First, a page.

How do I cover deep scratch marks on a leather sofa?
Janie from Lilburn, GA
The olive oil works wonderfully. I remodeled my home last year and bought new furniture throughout, including two leather chairs. Six months ago I was adopted by a cat that had kittens in my yard. She does not scratch the leather, but simply by jumping or walking on it damages the leather. I thought the furniture was destroyed until I tried the olive oil. (04/15/2008)
I used the iron and damp cloth idea after rubbing my black leather sofa with olive oil and it has come up a treat. They were quite deep scratches too, and now you cannot even see them. Promise it works. (06/20/2008)
I just tried the olive oil and it helped some. I also tried the ironing with the wet cloth and it discolored the leather making things worse. (08/31/2008)
I tried the shoe polish and the Murphy's oil soap spray. It worked great. I have two cats and two dogs. The dogs are not allowed on the furniture, but it is very difficult to keep the cats off. We figured the furniture would be fine since both cats are front declawed. No, their back claws dig into the furniture when they are running around in their "cat mischief" and being chased by the dogs. I rubbed in the shoe polish first then went back over it with the oil soap. My husband was amazed. He was ready to get rid of the cats. They are safe, for now. (11/15/2008)
By Camille from Las Vegas
My grandchildren decided to use their fingernails to draw stick people on the back and seats of my heavy brown leather couch. I was appalled that the couches would look like that forever, then read these tips.
I just tried the Orange Oil. I used Pledge and sprayed it first on a paper towel, then rubbed the paper towel on the leather. It not only took care of the drawings, but was a great conditioner, making the leather look better than before the drawings. (11/22/2008)
I have dark brown leather couches and I used the dark version of old English (furniture polish) and it worked great. (12/21/2008)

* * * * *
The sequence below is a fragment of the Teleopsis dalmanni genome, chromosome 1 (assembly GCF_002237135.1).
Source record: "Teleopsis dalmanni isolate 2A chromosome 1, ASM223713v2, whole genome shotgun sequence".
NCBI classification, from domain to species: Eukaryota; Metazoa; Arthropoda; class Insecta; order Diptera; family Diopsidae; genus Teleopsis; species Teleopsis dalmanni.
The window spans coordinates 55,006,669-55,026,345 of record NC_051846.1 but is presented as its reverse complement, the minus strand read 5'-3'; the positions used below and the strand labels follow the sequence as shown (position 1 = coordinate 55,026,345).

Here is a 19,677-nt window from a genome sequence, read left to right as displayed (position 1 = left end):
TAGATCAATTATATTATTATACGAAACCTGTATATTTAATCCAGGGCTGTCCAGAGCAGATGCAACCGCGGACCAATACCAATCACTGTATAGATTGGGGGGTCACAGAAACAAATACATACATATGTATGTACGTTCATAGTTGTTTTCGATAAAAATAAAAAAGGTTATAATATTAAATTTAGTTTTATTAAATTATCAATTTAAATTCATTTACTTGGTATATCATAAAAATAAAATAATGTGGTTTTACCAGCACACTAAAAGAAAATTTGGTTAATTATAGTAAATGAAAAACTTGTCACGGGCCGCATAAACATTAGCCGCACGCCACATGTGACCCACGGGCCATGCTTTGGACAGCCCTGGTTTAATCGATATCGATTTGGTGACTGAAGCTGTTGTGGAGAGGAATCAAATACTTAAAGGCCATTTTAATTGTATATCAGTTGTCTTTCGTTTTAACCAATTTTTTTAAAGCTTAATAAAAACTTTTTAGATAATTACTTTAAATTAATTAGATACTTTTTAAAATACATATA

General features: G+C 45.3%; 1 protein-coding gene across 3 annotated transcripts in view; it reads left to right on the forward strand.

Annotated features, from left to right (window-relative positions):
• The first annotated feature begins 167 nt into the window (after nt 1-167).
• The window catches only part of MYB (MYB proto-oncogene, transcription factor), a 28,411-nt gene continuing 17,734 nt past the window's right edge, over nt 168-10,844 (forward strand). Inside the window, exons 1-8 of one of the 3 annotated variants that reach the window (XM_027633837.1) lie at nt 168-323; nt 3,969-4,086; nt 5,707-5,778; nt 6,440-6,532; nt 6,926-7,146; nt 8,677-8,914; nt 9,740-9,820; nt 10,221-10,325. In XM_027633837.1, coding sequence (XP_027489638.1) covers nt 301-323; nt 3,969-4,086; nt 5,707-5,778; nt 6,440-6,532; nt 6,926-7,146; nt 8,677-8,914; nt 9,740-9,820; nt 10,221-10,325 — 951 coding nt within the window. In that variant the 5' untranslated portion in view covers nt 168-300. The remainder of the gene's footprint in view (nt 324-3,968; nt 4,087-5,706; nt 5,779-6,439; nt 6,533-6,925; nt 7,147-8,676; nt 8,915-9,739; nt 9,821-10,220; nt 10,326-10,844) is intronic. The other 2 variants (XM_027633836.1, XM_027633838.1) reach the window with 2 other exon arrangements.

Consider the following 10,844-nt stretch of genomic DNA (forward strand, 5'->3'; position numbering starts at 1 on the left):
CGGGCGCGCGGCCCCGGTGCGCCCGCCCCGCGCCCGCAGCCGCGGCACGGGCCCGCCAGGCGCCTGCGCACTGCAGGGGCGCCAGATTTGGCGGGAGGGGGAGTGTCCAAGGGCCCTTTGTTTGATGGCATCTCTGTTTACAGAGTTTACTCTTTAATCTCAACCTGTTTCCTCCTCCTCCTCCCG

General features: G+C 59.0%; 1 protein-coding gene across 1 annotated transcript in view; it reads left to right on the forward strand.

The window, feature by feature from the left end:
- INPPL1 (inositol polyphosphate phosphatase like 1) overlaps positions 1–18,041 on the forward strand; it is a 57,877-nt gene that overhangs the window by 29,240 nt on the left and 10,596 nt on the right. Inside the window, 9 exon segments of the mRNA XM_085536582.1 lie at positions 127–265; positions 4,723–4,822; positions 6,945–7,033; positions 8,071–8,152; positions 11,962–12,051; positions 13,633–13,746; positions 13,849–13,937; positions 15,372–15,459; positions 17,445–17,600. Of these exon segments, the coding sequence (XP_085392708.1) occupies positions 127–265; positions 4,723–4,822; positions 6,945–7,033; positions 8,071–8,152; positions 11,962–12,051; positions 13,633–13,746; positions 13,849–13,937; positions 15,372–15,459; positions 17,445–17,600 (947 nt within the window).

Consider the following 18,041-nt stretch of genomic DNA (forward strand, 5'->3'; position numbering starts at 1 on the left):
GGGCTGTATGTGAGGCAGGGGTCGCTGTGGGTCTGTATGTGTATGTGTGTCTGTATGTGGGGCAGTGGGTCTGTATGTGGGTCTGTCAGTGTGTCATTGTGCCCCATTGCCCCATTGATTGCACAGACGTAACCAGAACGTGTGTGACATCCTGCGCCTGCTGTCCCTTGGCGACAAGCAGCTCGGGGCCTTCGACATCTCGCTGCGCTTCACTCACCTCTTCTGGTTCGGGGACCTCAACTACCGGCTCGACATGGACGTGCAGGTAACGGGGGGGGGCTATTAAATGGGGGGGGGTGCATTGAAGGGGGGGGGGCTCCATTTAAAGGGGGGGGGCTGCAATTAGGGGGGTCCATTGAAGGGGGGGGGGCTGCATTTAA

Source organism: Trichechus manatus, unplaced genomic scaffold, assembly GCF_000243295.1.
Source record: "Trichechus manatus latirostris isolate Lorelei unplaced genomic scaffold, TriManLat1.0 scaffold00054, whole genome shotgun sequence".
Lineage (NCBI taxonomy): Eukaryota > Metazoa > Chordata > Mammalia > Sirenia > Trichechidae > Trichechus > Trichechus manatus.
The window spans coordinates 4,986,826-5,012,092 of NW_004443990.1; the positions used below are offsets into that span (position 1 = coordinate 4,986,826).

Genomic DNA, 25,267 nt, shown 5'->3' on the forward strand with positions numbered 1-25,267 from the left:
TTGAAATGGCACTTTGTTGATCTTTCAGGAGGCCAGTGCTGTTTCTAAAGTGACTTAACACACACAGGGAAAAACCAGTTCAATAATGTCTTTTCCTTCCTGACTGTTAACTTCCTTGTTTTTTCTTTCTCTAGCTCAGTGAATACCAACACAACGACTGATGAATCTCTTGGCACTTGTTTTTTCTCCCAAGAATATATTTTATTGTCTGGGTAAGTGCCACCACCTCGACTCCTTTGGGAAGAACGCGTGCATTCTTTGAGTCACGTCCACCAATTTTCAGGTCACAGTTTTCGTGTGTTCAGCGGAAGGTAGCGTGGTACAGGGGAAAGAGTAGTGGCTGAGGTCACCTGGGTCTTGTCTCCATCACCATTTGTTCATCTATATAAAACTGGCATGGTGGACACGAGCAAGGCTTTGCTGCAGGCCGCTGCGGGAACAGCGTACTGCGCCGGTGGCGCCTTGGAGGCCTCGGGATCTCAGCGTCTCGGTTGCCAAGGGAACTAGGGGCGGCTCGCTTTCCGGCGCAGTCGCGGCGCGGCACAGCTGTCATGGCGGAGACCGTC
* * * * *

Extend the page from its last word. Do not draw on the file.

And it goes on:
I know this sounds crazy, but someone told me about it and I just did it today, it completely fixed the scratches on my dark brown/reddish toned recliner. Milk.
I took a paper towel and polished it with milk, and they disappeared.
On a light colored recliner it didn't look as good, but that might have been because the leather on that one is much more severely damaged. (12/22/2008)
One way to prevent kitties from damaging your leather is to go to Pet Smart and buy kitty nail guards. They are plastic sleeves you slip onto your cats claws. It's much better than declawing your cat. (02/14/2009)
As someone who worked as a leather repair technician for 10 years, this is something I have come across many times. Most of you appear to be talking about surface scratches on a wax finish. Please forget olive oil, milk, or any other home remedy mentioned here. Yes, they work to an extent, but the lasting effects could be horrible. Leather is porous when exposed and milk, oil, or other food product will rot after time and cause your sofa to smell. For the kind of scratches most of you seem to be talking about, some warm water and a soft cloth will provide you with exactly the same effect. For deeper scratches, scuffs, burns, or tears please contact a local professional. All is not lost, the beauty of leather is that no matter what happens to it, a repair can always be done.
The best way to avoid this happening is to keep the cats off the furniture in the first place. A suggestion that has often worked is to sprinkle fine ground pepper over the sofa when you go out. The cats will soon learn that the sofa is not a nice place to be. They get it on their feet and then wash them which obviously doesn't taste too good. Harmless for the cat and the sofa. (07/08/2009)
Add your voice! Click below to comment. ThriftyFun is powered by your wisdom!